Puppies are born with ‘human-like’ social skills, wired to communicate with people

TUCSON, Ariz. — In news that’s sure to start plenty of new conversations between people and “man’s best friend,” a new study finds puppies are born with “human-like” social skills. Simply put, scientists say these adorable canines are able to communicate with people from birth.

Generally, dogs need little-to-no training in order to follow directions thanks to their innate genes which have been developing for centuries. In fact, researchers at the University of Arizona say more than 40 percent of the variation in a puppy’s ability to follow a human’s finger-pointing is due to their inherited genes.

“We found that there’s definitely a strong genetic component, and they’re definitely doing it from the get-go,” says study co-author Evan MacLean in a university release.

Puppy study
Dr. Emily Bray, of the University of Arizona with puppies for study. (Credit: University of Arizona)

Dogs love when humans lead the way

Study authors tested 375 eight-week-old puppies training to become service dogs in the future. The group consisted of 98 Labrador retrievers, 23 golden retrievers, and 254 Labrador golden crosses from 117 different litters. They all had an extremely similar rearing history and a pedigree going back multiple generations.

These intelligent pups could find and bring back an object like a cup pointed to by a human. They could even accomplish this when researchers masked the odor of certain objects.

Results show every dog was successful in at least one task, showing they are skillful from the start when it comes to social communications relying on gestures and eye contact. However, the communication only worked when people initiated the interaction by speaking to the puppies in a high-pitched voice.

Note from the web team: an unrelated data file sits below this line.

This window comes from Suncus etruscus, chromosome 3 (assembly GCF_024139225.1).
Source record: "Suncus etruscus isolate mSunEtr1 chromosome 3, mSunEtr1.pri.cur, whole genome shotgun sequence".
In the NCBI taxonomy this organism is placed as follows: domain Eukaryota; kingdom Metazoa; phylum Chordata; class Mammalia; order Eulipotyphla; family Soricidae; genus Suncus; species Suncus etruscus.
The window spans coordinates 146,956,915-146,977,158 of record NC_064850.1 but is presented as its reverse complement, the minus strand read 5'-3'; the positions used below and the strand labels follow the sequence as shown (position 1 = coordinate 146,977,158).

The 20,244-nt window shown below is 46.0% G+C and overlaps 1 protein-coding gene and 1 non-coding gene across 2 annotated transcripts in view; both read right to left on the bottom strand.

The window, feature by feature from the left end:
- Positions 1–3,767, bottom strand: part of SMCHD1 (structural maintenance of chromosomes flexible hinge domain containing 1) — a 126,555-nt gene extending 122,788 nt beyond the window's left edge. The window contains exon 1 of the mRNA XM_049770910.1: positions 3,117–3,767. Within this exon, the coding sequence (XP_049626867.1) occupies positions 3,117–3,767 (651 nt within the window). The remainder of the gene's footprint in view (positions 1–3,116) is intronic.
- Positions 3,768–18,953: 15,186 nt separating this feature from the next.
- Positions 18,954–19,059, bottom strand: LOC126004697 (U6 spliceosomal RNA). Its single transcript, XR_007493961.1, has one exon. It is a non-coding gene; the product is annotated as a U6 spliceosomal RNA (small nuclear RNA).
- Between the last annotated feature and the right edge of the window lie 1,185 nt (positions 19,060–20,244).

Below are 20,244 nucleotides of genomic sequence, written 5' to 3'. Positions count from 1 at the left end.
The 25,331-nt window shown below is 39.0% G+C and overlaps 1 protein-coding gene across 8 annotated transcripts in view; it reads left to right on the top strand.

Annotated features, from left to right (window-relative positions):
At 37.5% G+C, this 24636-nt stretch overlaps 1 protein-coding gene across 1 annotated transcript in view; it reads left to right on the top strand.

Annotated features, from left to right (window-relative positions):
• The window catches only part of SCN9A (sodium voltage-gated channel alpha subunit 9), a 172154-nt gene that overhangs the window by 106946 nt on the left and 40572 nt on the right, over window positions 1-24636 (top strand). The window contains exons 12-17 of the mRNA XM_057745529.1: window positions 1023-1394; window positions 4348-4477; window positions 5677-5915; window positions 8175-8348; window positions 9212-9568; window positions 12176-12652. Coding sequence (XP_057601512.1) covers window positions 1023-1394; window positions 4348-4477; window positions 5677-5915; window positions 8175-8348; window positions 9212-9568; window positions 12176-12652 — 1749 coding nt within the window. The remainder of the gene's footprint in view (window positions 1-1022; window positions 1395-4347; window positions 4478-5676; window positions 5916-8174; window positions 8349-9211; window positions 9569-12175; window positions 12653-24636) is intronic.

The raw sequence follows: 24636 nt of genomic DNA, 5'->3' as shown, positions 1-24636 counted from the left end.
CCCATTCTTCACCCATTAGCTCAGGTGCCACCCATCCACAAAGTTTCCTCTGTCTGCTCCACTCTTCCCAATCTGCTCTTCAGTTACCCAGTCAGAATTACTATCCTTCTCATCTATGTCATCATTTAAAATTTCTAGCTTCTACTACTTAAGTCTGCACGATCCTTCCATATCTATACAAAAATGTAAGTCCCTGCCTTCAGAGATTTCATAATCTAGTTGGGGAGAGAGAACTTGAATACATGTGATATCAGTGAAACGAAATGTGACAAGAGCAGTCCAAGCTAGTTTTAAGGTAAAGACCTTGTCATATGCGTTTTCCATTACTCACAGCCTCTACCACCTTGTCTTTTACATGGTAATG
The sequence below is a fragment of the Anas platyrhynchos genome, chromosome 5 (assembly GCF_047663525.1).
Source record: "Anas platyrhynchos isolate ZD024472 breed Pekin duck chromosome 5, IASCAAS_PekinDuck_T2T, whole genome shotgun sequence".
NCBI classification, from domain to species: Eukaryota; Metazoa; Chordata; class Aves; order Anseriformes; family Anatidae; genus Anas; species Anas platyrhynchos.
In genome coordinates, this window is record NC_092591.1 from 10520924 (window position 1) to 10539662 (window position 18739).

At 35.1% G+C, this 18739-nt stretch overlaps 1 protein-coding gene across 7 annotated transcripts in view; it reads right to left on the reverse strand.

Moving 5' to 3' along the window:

“We show that puppies will reciprocate human social gaze and successfully use information given by a human in a social context from a very young age and prior to extensive experience with humans,” says lead author Dr. Emily Bray in a media release.

“For example, even before puppies have left their littermates to live one-on-one with their volunteer raisers, most of them are able to find hidden food by following a human point to the indicated location. All these findings suggest that dogs are biologically prepared for communication with humans.”

Puppy behavior reveals a dog’s long ‘domestication story’

In control tests, when the pups did not receive any direction, the dogs did not look to people for answers when finding their puppy food was locked in a Tupperware container. Previous studies have discovered a dog’s brain processes language in a similar way to humans, with the right side dealing with emotion and the left processing meaning. Those reports find it’s only when both sides of the brain agree they’re hearing praise that the dog is truly happy.

Puppy study
Dogs need little to no training to be able to follow directions thanks to their innate genes developed and reared over centuries. (Credit: University of Arizona)

“From a young age, dogs display human-like social skills, which have a strong genetic component, meaning these abilities have strong potential to undergo selection,” Bray continues.

“Our findings might therefore point to an important piece of the domestication story, in that animals with a propensity for communication with our own species might have been selected for in the wolf populations that gave rise to dogs.”

The findings appear in the journal Current Biology.

SWNS writer Joe Morgan contributed to this report.